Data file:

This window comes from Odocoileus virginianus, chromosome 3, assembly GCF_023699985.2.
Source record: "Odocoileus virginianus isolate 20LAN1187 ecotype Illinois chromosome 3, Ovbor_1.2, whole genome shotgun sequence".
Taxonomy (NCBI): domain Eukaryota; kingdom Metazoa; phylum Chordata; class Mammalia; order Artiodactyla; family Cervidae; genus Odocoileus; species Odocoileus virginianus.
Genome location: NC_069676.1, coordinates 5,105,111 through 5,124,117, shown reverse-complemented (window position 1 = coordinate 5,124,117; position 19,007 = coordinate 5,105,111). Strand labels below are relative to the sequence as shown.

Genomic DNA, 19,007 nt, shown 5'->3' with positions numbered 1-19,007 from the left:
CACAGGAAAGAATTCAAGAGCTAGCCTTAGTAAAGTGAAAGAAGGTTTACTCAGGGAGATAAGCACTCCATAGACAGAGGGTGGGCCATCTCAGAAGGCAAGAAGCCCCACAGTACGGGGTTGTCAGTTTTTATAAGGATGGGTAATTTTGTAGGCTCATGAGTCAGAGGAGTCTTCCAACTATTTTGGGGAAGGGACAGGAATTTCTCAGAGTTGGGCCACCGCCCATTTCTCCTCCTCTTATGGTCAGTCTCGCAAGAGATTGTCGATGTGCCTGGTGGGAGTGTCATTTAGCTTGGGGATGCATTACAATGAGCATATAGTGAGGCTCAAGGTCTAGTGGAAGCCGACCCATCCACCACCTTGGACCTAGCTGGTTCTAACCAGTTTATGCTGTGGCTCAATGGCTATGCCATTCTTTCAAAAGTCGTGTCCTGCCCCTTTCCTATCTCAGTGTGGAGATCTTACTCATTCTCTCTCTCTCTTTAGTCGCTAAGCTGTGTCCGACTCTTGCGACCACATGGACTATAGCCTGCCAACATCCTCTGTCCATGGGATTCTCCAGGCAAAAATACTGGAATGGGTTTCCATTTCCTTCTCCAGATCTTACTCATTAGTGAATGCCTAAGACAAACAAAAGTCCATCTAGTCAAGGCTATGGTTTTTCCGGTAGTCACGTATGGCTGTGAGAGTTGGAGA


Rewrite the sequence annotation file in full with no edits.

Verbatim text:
This window comes from Odocoileus virginianus, chromosome 3, assembly GCF_023699985.2.
Source record: "Odocoileus virginianus isolate 20LAN1187 ecotype Illinois chromosome 3, Ovbor_1.2, whole genome shotgun sequence".
Taxonomy (NCBI): domain Eukaryota; kingdom Metazoa; phylum Chordata; class Mammalia; order Artiodactyla; family Cervidae; genus Odocoileus; species Odocoileus virginianus.
Genome location: NC_069676.1, coordinates 5,105,111 through 5,124,117, shown reverse-complemented (window position 1 = coordinate 5,124,117; position 19,007 = coordinate 5,105,111). Strand labels below are relative to the sequence as shown.

Genomic DNA, 19,007 nt, shown 5'->3' with positions numbered 1-19,007 from the left:
CACAGGAAAGAATTCAAGAGCTAGCCTTAGTAAAGTGAAAGAAGGTTTACTCAGGGAGATAAGCACTCCATAGACAGAGGGTGGGCCATCTCAGAAGGCAAGAAGCCCCACAGTACGGGGTTGTCAGTTTTTATAAGGATGGGTAATTTTGTAGGCTCATGAGTCAGAGGAGTCTTCCAACTATTTTGGGGAAGGGACAGGAATTTCTCAGAGTTGGGCCACCGCCCATTTCTCCTCCTCTTATGGTCAGTCTCGCAAGAGATTGTCGATGTGCCTGGTGGGAGTGTCATTTAGCTTGGGGATGCATTACAATGAGCATATAGTGAGGCTCAAGGTCTAGTGGAAGCCGACCCATCCACCACCTTGGACCTAGCTGGTTCTAACCAGTTTATGCTGTGGCTCAATGGCTATGCCATTCTTTCAAAAGTCGTGTCCTGCCCCTTTCCTATCTCAGTGTGGAGATCTTACTCATTCTCTCTCTCTCTTTAGTCGCTAAGCTGTGTCCGACTCTTGCGACCACATGGACTATAGCCTGCCAACATCCTCTGTCCATGGGATTCTCCAGGCAAAAATACTGGAATGGGTTTCCATTTCCTTCTCCAGATCTTACTCATTAGTGAATGCCTAAGACAAACAAAAGTCCATCTAGTCAAGGCTATGGTTTTTCCGGTAGTCACGTATGGCTGTGAGAGTTGGAGA